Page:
'His future was an open book waiting to be read'

10-year-old found dead following custody hearing in apparent murder-suicide

Posted 10/8/19

The Lone Tree Police Department is investigating the deaths of a man and his son as a murder-suicide, as details about the father's allegedly abusive relationship with the mother and son come to …

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'His future was an open book waiting to be read'

10-year-old found dead following custody hearing in apparent murder-suicide

Posted

The Lone Tree Police Department is investigating the deaths of a man and his son as a murder-suicide, as details about the father's allegedly abusive relationship with the mother and son come to light.

The two were found dead in a Lone Tree apartment about 2:30 a.m. Sept. 21, according to city officials. A previous day's hearing likely would have resulted in giving the mother full custody of the child, the mother's lawyer said.

Anthony Tesoriero, 48, and his son, Ty, 10, were found dead at the Contour 39 Apartments at 9045 Yosemite St. by police officers. The officers were conducting a welfare check, according to a statement provided by the city. A police spokesperson said no notification to city residents or the media was given after their deaths were discovered because there was no threat to the public.

The police spokesperson said no further information will be released as to the cause and manner of death until the investigation is complete and the final autopsy reports are made available.

Ty's mother, Jing Tesoriero, held a memorial for Ty on Oct. 5 at Logos Central Chapel in Centennial.

Ty's pastor, art teacher at Acres Green, his martial arts instructor, his babysitter and a family friend painted Ty as an energetic, friendly kid with a big heart.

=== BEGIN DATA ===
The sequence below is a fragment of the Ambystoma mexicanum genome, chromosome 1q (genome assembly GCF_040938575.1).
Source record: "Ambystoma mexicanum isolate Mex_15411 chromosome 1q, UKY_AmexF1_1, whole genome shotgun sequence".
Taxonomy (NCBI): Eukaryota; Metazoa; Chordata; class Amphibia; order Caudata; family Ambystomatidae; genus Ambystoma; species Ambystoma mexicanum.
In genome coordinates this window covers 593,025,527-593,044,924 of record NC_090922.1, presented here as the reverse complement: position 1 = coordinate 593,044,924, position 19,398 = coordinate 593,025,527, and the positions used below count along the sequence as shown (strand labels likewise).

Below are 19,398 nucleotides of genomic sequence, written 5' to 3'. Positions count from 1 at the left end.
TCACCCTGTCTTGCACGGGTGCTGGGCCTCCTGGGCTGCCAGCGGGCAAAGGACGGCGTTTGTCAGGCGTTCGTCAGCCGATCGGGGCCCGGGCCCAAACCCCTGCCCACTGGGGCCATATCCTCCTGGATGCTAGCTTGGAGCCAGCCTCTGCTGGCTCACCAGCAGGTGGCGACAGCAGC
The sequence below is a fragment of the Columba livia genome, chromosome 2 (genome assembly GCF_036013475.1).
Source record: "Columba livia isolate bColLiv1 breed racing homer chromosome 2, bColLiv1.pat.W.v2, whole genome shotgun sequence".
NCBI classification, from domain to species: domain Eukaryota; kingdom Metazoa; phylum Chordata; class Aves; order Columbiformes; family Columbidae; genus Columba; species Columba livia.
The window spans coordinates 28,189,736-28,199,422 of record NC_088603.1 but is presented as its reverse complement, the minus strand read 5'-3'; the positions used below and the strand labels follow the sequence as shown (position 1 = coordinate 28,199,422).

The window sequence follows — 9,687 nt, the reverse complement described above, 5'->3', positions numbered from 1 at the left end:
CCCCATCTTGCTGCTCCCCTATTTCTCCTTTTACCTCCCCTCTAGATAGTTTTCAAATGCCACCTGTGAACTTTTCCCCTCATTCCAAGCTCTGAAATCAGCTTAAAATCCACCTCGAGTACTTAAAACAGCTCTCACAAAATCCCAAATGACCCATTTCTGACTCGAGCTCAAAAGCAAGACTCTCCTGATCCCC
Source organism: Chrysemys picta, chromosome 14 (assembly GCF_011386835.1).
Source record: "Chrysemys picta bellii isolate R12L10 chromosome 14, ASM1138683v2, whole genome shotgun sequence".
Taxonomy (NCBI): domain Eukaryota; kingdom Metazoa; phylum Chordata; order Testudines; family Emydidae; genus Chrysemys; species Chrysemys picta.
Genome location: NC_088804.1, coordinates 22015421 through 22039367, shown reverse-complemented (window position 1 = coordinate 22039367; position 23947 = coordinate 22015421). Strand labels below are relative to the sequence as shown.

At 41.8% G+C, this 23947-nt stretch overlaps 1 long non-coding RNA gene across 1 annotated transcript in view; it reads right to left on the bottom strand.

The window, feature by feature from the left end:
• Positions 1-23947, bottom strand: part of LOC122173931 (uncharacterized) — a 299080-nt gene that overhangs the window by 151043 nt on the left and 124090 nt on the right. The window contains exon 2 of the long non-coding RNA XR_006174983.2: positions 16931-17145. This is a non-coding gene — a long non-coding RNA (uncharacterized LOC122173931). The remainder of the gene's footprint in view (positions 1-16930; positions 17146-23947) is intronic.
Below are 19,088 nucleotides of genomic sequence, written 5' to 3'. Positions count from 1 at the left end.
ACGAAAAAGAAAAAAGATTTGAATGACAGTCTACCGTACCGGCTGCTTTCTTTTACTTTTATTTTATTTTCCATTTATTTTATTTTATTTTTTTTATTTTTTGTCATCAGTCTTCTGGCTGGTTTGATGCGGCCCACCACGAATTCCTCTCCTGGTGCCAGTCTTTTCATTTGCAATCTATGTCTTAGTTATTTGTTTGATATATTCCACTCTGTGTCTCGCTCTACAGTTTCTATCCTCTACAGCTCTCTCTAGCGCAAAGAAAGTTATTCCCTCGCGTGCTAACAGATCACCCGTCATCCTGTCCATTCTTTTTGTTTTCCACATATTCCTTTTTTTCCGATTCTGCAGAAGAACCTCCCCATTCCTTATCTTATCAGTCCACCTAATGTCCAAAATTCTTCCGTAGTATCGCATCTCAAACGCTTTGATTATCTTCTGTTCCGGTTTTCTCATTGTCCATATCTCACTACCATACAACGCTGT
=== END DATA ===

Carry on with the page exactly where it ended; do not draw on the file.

"I never thought we would be saying goodbye to Ty like this. He was so full of life and all of the promise of things to come," Jing Tesoriero said during the ceremony. "His future was an open book waiting to be read. A story... I looked forward to being a part of."

Caroline Cooley, Jing Tesoriero's attorney, provided Colorado Community Media a certificate of findings from the Sept. 20 hearing. Cooley said the court was prepared to give Jing full custody of Ty following a series of violations outlined in the hearing.

Of the alleged violations, Anthony Tesoriero changed Ty's school without authorization from the mother or parenting coordinator and cut ties with a drop-in daycare for custody exchanges. The document outlines several instances of exchanges where Ty was resistant to go with his mother for various reasons, all of which, the document suggests, were caused by manipulation from the father.

Jing Tesoriero said she missed 242 days of parenting time with Ty since May 25, 2018.

Jing and Anthony Tesoriero divorced in Florida in 2015. Jing Tesoriero started a new relationship with her current husband. Anthony Tesoriero remarried as well.